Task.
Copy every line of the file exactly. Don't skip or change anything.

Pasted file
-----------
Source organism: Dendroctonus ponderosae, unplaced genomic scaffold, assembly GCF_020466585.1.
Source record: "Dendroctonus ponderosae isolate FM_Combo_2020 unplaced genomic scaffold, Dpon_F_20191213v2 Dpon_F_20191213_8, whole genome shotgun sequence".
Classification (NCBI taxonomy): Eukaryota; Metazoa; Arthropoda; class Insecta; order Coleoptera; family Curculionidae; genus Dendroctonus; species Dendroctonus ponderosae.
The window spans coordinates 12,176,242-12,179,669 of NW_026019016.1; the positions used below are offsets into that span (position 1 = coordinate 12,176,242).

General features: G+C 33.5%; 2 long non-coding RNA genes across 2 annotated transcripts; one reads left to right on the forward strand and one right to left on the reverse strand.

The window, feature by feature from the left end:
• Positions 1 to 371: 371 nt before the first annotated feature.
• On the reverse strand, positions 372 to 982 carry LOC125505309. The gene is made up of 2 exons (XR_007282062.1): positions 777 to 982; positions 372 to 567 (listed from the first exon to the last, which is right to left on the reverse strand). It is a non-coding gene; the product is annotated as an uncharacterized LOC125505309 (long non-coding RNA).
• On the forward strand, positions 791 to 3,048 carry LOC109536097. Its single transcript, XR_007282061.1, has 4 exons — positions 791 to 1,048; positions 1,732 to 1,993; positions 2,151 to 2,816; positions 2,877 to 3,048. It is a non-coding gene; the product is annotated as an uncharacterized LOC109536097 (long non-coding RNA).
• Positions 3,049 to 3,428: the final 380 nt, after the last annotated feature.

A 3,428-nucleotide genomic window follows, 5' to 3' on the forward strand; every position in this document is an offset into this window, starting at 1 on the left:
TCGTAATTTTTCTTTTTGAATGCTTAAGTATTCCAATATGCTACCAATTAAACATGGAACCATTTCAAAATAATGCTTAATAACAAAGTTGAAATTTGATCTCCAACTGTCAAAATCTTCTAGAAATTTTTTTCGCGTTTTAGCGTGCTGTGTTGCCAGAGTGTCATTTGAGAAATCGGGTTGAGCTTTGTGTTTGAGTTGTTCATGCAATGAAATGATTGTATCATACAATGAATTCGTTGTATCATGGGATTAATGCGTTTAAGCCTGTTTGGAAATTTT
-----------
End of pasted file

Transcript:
Source organism: Dendroctonus ponderosae, unplaced genomic scaffold, assembly GCF_020466585.1.
Source record: "Dendroctonus ponderosae isolate FM_Combo_2020 unplaced genomic scaffold, Dpon_F_20191213v2 Dpon_F_20191213_8, whole genome shotgun sequence".
Classification (NCBI taxonomy): Eukaryota; Metazoa; Arthropoda; class Insecta; order Coleoptera; family Curculionidae; genus Dendroctonus; species Dendroctonus ponderosae.
The window spans coordinates 12,176,242-12,179,669 of NW_026019016.1; the positions used below are offsets into that span (position 1 = coordinate 12,176,242).

General features: G+C 33.5%; 2 long non-coding RNA genes across 2 annotated transcripts; one reads left to right on the forward strand and one right to left on the reverse strand.

The window, feature by feature from the left end:
• Positions 1 to 371: 371 nt before the first annotated feature.
• On the reverse strand, positions 372 to 982 carry LOC125505309. The gene is made up of 2 exons (XR_007282062.1): positions 777 to 982; positions 372 to 567 (listed from the first exon to the last, which is right to left on the reverse strand). It is a non-coding gene; the product is annotated as an uncharacterized LOC125505309 (long non-coding RNA).
• On the forward strand, positions 791 to 3,048 carry LOC109536097. Its single transcript, XR_007282061.1, has 4 exons — positions 791 to 1,048; positions 1,732 to 1,993; positions 2,151 to 2,816; positions 2,877 to 3,048. It is a non-coding gene; the product is annotated as an uncharacterized LOC109536097 (long non-coding RNA).
• Positions 3,049 to 3,428: the final 380 nt, after the last annotated feature.

A 3,428-nucleotide genomic window follows, 5' to 3' on the forward strand; every position in this document is an offset into this window, starting at 1 on the left:
TCGTAATTTTTCTTTTTGAATGCTTAAGTATTCCAATATGCTACCAATTAAACATGGAACCATTTCAAAATAATGCTTAATAACAAAGTTGAAATTTGATCTCCAACTGTCAAAATCTTCTAGAAATTTTTTTCGCGTTTTAGCGTGCTGTGTTGCCAGAGTGTCATTTGAGAAATCGGGTTGAGCTTTGTGTTTGAGTTGTTCATGCAATGAAATGATTGTATCATACAATGAATTCGTTGTATCATGGGATTAATGCGTTTAAGCCTGTTTGGAAATTTT